In June 2020, England implemented new regulations for landlords as it pertains to the safety of electrical systems and equipment. The new Electrical Safety Standards in the Private Rented Sector (England) Regulations 2020 include a number of requirements related to inspections, safety standards and having necessary improvements completed promptly.
The government’s goal for these regulations was to force negligent landlords to take additional measures in order to keep their tenants safe. Through compliance with these new rules, officials hope to improve the private rented sector across the country and ensure that housing is safe and secure.
The requirements within the electrical safety standards include the following duties that landlords must adhere to:
With the new standards having come into effect on 1st June 2020, they are applicable to any new renters who began occupancy on or after 1st July 2020. The standards will also apply to previously existing tenants starting 1st April 2021. New tenancies are defined as those having been agreed upon on or after 1st June 2020.
Regulations apply to all private tenants who pay rent and occupy a property, including shorthold tenancies and licences to occupy. Furthermore, houses that are rented out by multiple parties and include shared facilities are also subject to the new rules. Click here for more information on specific types of tenants.
There are certain exceptions for various types of tenants, such as lodgers, tenants with lease agreements of seven years or longer, and residents of student housing and care homes.
In order to satisfy the electrical safety standards, the inspections and tests arranged by landlords must be conducted by a competent and qualified professional. The electrical safety industry has established competent person schemes that can help landlords identify appropriate inspectors and testers. However, not all qualified and competent professionals are required to be members of these schemes. This means that landlords can also find a non-member and have them sign a checklist verifying their qualifications.
Standards that must be met during inspections are laid out in the 18th edition of the Institution of Engineering and Technology’s Wiring Regulations. Any fixed electrical parts of a property—such as wiring and sockets—must be inspected. Equipment that is permanently connected to electricity will also be inspected.
Specifically, inspectors will be looking for the following potential issues:
The new regulations do not apply to electrical appliances like cookers, refrigerators and televisions, but it is recommended that landlords regularly test any appliances that they provide for tenants. Any records related to these tests should be provided to tenants.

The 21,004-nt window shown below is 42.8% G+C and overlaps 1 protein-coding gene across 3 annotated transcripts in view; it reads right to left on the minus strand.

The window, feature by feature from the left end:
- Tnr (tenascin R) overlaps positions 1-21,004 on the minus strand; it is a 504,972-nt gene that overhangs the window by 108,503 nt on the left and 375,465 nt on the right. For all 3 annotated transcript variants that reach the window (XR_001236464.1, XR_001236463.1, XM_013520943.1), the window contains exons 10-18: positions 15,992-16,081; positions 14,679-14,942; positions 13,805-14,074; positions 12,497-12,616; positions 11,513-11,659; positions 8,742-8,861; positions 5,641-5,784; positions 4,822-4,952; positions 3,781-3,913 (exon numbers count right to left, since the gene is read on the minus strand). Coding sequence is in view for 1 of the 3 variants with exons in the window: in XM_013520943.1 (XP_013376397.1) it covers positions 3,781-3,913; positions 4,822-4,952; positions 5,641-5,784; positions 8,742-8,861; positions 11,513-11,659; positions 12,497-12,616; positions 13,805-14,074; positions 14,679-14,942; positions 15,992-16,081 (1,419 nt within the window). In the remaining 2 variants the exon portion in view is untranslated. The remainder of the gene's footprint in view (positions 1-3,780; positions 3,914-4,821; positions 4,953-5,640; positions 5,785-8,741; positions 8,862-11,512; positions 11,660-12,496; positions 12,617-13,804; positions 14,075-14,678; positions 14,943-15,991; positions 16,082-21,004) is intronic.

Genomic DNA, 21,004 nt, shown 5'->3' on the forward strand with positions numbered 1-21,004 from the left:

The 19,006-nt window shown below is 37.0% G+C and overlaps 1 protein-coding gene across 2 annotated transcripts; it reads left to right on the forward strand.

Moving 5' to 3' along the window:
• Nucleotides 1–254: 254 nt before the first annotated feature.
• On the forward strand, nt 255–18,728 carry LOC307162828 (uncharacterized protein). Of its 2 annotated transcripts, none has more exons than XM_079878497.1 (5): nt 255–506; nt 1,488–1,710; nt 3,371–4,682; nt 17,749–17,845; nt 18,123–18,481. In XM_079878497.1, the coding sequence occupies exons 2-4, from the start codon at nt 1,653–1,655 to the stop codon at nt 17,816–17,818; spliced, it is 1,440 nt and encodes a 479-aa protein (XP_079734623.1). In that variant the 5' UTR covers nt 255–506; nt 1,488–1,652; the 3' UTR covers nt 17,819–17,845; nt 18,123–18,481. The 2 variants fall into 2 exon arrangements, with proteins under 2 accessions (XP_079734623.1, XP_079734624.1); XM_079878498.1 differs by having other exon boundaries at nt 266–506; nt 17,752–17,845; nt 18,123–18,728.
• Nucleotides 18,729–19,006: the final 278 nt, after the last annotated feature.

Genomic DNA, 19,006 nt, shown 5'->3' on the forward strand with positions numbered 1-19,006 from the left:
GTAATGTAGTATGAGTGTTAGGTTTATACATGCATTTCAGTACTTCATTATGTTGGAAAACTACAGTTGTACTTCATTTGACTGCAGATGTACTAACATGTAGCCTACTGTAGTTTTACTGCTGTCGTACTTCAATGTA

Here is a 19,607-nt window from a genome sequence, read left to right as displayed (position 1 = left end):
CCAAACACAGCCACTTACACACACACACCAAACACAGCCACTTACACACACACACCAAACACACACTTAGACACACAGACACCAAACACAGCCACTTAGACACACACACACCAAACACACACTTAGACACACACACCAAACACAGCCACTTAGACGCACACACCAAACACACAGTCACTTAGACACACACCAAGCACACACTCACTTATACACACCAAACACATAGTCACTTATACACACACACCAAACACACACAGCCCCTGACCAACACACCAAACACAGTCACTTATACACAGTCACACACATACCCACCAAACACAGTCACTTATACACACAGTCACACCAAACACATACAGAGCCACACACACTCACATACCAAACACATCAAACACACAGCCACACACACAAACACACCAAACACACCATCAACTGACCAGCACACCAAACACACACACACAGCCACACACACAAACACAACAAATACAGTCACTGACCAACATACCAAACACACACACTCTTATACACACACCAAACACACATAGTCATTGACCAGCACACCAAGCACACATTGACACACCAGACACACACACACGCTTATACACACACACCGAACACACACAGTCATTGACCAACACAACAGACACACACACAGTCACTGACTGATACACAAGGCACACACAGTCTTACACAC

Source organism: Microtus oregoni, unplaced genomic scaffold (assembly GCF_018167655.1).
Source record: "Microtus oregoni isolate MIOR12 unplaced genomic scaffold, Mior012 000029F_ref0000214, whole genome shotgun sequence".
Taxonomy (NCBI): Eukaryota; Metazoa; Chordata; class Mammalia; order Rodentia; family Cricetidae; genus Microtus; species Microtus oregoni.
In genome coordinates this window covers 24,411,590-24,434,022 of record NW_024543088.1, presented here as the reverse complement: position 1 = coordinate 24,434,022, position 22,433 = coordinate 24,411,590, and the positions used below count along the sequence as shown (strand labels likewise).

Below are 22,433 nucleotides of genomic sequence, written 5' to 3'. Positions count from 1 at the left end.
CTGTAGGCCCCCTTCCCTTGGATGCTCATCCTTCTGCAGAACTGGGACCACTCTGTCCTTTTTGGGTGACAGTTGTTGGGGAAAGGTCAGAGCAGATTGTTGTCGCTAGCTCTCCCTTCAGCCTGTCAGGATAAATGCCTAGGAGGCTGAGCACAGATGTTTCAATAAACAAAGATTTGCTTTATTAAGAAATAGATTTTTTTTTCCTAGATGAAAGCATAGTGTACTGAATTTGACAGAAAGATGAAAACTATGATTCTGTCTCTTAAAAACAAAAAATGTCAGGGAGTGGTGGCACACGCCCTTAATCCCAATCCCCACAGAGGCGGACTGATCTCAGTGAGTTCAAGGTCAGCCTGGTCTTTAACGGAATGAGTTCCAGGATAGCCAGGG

Following inspections, landlords will be supplied with reports that will indicate whether or not additional investigative or remedial work is necessary. If not, the landlord should supply copies of the report to tenants and, if requested, local authorities.
The following classification codes will be utilised by inspectors to indicate when additional work is necessary:
If remedial work or further investigation is deemed necessary, landlords have 28 days to do so. It is also possible that reports will require that landlords perform the recommended work within an even shorter time window. Once the work is finished, landlords must provide written confirmation to tenants and local authorities within 28 days.
In the event that a local authority believes that landlords are not in compliance with the electrical safety standards, they may serve a notice that requires remedial action. If the landlord does not comply with the notice, local authorities can arrange for the necessary remediation to be performed and then recoup related costs from the landlord.
Landlords who are found to be in violation of these regulations may also be subject to fines of up to £30,000. Actions taken by local authorities may be appealed by landlords within 21 days. Depending on the local authorities’ decision, landlords may then appeal to the First-tier Tribunal.
The new electrical safety standards are intended to ensure that private renters are housed in safe environments. The government hopes that the regulations will not create an additional burden for responsible landlords, but will only impact the operations of those who have previously been negligent regarding the safety of their tenants.
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